Wednesday, March 17, 2010

Making Biscuits

I love breakfast foods.  In fact, it is one of my favorite things to have for supper!  However, I have yet to find a plain biscuit recipe that is great.  For some reason, the frozen Pillsbury biscuits are the best I've found.  Even homemade ones aren't that great.  That tend to be heavy and flat.  Plus, they use so much butter, making them not really the best choice for you health-wise.

However, I found this recipe from Cooking Light and it pleased me!  No, it's not as fluffy or buttery as those lovely frozen biscuits.  But it is lighter than the typical southern biscuit.  Mine came out a bit flatter than those in the CL picture but I think I probably rolled them flatter as well. 

So, if you get a hankering for biscuits but that heavy southern biscuit doesn't cut it and you want to keep it light, try this recipe!  (There are also some variations at the bottom of the main recipe for pumpkin biscuits and parmesan biscuits)
Buttermilk Biscuits 
9  ounces  all-purpose flour (about 2 cups)
2 1/2  teaspoons  baking powder
1/2  teaspoon  salt
5  tablespoons  chilled butter, cut into small pieces
3/4  cup  fat-free buttermilk
3  tablespoons  honey

1. Preheat oven to 400°.
2. Weigh or lightly spoon flour into dry measuring cups; level with a knife. Combine flour, baking powder, and salt in a large bowl; cut in butter with a pastry blender or 2 knives until mixture resembles coarse meal. Chill 10 minutes.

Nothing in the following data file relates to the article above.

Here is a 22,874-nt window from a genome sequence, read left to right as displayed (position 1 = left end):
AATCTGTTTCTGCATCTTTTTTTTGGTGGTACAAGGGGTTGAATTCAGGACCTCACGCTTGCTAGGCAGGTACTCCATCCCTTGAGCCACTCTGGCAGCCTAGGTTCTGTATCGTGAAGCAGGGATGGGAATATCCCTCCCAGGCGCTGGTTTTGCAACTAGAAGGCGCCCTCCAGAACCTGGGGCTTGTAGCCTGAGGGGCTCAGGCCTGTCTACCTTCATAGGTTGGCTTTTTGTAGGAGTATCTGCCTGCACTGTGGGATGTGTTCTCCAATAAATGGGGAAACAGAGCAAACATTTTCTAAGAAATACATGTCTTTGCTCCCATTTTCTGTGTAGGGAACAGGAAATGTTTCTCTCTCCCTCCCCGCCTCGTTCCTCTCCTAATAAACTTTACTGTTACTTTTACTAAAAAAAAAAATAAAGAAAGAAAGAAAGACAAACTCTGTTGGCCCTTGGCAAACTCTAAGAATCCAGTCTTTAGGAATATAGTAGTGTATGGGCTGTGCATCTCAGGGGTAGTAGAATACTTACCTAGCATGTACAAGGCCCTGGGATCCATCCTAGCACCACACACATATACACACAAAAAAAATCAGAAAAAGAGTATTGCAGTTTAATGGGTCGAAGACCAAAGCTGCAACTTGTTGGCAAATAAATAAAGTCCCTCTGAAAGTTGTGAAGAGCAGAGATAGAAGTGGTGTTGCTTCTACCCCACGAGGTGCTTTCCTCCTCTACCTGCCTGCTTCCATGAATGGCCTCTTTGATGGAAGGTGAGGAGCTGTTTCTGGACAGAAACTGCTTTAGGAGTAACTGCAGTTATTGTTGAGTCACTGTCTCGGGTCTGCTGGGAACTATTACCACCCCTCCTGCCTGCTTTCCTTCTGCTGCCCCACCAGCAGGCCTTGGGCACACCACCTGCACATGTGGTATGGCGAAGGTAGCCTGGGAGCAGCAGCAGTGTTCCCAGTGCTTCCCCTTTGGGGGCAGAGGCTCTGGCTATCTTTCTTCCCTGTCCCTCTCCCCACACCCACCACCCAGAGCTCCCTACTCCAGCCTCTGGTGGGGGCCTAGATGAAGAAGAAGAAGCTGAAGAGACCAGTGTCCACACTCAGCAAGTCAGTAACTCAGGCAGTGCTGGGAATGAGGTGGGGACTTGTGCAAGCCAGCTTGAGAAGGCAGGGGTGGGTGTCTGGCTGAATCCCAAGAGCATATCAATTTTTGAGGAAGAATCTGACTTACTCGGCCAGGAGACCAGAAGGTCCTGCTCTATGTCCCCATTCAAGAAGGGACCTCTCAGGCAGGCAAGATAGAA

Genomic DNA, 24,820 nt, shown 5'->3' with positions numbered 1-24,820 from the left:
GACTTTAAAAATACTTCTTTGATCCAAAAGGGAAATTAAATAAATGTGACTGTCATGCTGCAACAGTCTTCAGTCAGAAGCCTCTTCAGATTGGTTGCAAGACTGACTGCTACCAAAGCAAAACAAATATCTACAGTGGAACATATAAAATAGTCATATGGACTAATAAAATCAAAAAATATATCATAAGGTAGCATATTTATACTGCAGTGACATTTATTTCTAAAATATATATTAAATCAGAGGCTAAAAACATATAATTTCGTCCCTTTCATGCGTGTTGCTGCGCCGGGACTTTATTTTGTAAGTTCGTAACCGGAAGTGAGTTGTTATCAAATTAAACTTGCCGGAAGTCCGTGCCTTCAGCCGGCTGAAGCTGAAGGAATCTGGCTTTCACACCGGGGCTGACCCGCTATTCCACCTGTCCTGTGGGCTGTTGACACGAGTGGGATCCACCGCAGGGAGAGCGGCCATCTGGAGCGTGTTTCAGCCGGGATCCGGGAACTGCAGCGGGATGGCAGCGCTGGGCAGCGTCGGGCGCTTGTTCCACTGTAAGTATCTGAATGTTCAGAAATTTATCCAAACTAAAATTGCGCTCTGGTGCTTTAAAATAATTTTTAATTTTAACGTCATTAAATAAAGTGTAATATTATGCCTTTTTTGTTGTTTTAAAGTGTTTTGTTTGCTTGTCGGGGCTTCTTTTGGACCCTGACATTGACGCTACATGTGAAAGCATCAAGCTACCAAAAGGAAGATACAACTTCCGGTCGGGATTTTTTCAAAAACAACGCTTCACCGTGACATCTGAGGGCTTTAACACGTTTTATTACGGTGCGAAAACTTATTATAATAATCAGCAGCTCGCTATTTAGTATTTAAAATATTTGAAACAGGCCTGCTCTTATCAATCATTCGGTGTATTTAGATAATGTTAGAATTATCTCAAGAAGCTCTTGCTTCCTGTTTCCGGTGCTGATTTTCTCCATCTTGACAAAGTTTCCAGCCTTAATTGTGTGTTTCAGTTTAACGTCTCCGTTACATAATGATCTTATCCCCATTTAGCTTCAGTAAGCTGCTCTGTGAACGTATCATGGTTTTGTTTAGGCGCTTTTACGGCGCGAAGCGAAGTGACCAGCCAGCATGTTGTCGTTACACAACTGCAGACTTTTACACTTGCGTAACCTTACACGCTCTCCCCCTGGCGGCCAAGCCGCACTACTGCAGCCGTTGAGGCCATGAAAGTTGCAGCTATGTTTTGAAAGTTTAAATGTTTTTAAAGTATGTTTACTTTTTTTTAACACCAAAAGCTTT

3. Combine buttermilk and honey, stirring with a whisk until well blended. Add buttermilk mixture to flour mixture; stir just until moist.
4. Turn dough out onto a lightly floured surface; knead lightly 4 times. Roll dough into a (1/2-inch-thick) 9 x 5–inch rectangle; dust top of dough with flour. Fold dough crosswise into thirds (as if folding a piece of paper to fit into an envelope). Re-roll dough into a (1/2-inch-thick) 9 x 5–inch rectangle; dust top of dough with flour. Fold dough crosswise into thirds; gently roll or pat to a 3/4-inch thickness. Cut dough with a 1 3/4-inch biscuit cutter to form 14 dough rounds. Place dough rounds, 1 inch apart, on a baking sheet lined with parchment paper. Bake at 400° for 12 minutes or until golden. Remove from pan; cool 2 minutes on wire racks. Serve warm.

(Calories:121 (31% from fat) Fat:4.2g Protein:2.4g Carbohydrate:18.4g Fiber:0.5g Cholesterol: 11mg

Spiced Pumpkin Biscuits: Add 1 1/4 teaspoons pumpkin pie spice to flour mixture. Decrease buttermilk to 1/3 cup; add 3/4 cup canned pumpkin to buttermilk mixture. Bake at 400° for 14 minutes. Yield: 14 servings (serving size: 1 biscuit).

Parmesan-Pepper Biscuits: Add 1 teaspoon freshly ground black pepper to flour mixture. Decrease butter to 1/4 cup. Add 1/2 cup (2 ounces) grated fresh Parmesan cheese to buttermilk mixture. Bake at 400° for 13 minutes. Yield: 14 servings (serving size: 1 biscuit).

Nutritional Information


That's Ron said...


Lisa said...

Ok..I'll kill two entries with one stone. The biscotti directly below me..I cannot stop peekint at it. I haven't made biscotti in gaes, and yours makes me want to dive back in. I love mixing nuts, chocolate and dried fruits in one biscotti.

Now, these biscuits look divine, and the fact that they're lighter than most biscuit recipes is definitely tempting health and thigh wise. I'm still stuck on CI's Mile High biscuits. One of the best ever - but loaded with butter!

Hope all is well with you and yours, Doc!! :)

Abby said...

I agree; biscuits are HARD to make. Grandmothers always make the best ones, but I think that's because they've had a lifetime to perfect their technique!

Nice to know they can be made a bit more healthfully, too.

The JR said...

I never learned to make biscuits so when Pillsbury came out with those I gave up on trying!